Content warning: treatment of mental health patients, sexual assault
The Town of Light, a walking simulator developed by LKA, tells the story of Renée, a 16-year-old girl admitted into a mental hospital in Italy at the turn of the 1930s and ’40s. The actual gameplay happens decades after when Renée returns to the now derelict hospital in search of the truth of her past. She is an unreliable narrator, often unsure what had truly happened and what is simply a figment of her imagination. She also speaks about herself in a third person at times and personifies inanimate objects. The story unfolds through hand-drawn-looking story beats that are unlocked by the player wandering the premises and searching for tidbits of information from patient files to diary entries and following the voice of Renée guiding the player in the right direction. For someone still very clearly mentally unstable, she is surprisingly lucid enough to point the player directly where they need to go, effectively removing all challenge from the game.
I think there is some confusion about what the game wants to be. It is admirable to try to create a horror game that relies on psychological horror instead of jumpscares. Still, The Town of Light falls back on many horror tropes from abandoned asylums to distorted reality and creepy dolls. While clearly trying to be a horror game, it also tries to be a game about the history of the treatment of mental illnesses and the monstrous things mentally ill people were subjected to. The Town of Light didn’t make my stomach sink with horror, and it didn’t make me attached to Renée either, which made it difficult to empathize with her plight. Her story is horrible, and although, according to the game, based on true accounts, it’s too generic to raise my interest. We’ve all heard the heartbreaking mental asylum story before; cruel treatment, molestation, torture, and lobotomies done to unwilling patients.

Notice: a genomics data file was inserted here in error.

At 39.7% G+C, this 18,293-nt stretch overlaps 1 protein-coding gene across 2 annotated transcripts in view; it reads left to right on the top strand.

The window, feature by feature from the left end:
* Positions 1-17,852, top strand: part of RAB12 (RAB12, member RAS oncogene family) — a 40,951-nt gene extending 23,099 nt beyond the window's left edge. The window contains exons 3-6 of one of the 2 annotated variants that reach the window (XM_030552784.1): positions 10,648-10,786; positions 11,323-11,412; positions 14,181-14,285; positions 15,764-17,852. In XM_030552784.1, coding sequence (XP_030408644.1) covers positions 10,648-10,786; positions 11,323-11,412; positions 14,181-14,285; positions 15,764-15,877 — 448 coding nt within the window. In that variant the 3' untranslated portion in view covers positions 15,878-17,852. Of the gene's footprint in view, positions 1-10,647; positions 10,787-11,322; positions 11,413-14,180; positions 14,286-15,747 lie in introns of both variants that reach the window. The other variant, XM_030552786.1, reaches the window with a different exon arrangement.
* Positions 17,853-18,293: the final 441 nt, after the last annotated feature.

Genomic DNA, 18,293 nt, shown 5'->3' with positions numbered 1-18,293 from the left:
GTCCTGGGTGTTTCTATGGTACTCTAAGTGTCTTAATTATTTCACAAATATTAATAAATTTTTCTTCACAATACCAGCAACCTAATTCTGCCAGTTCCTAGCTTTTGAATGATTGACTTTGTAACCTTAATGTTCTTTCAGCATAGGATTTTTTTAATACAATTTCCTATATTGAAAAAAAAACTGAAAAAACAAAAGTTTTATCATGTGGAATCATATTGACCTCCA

The Town of light also suffered from poorly thought-out story progression. Shortly after a flashback of a hospital employee raping Renée, the player might (depending on previous choices made) enter into another flashback, this time apparently a “consensual” sexual encounter with Renée’s only friend in the asylum, a woman named Amara. Placing these two scenes so close to each other on the timeline makes it clear to me that Amara is taking advantage of Renée’s hypersexuality, which is a common reaction to sexual trauma. Not to mention that Amara is an adult and active participant, whereas Renée is only sixteen and passive object of Amaras advances. This was the only genuinely chilling scene in the game for me because the narrator, Renée, doesn’t recognize Amara’s acts as predatory. I am, however, not convinced that this was intentional narrative design since the game otherwise lacks similar subtle horror. It seems like it was intended as a truly romantic scene.
The game had an ambitious goal, but the poorly timed story beats and banal narrative of mental illness leave the player struggling to pay attention for the short three to four hours it takes to play The Town of Light through.
Publisher: Wired Productions
Platform: Windows, PlayStation 4, Xbox One, Nintendo Switch
Release: PC February 26, 2016, PS4, Xbox One June 6, 2017, Nintendo Switch February 7, 2020
Genre: Adventure, Horror
photos: header and first photo from The Town of Light Press kit, last photo screenshot from the game, taken by the author
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